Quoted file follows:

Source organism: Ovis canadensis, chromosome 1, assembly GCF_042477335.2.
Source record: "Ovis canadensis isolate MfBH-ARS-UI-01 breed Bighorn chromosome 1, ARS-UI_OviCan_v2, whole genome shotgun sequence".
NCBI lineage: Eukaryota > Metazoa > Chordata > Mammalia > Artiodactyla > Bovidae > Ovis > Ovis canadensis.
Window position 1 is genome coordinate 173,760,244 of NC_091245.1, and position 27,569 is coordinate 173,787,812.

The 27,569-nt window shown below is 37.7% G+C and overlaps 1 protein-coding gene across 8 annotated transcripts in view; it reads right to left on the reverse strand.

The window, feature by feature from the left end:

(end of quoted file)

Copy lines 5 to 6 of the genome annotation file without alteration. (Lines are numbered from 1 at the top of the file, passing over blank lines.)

The 27,569-nt window shown below is 37.7% G+C and overlaps 1 protein-coding gene across 8 annotated transcripts in view; it reads right to left on the reverse strand.

The window, feature by feature from the left end: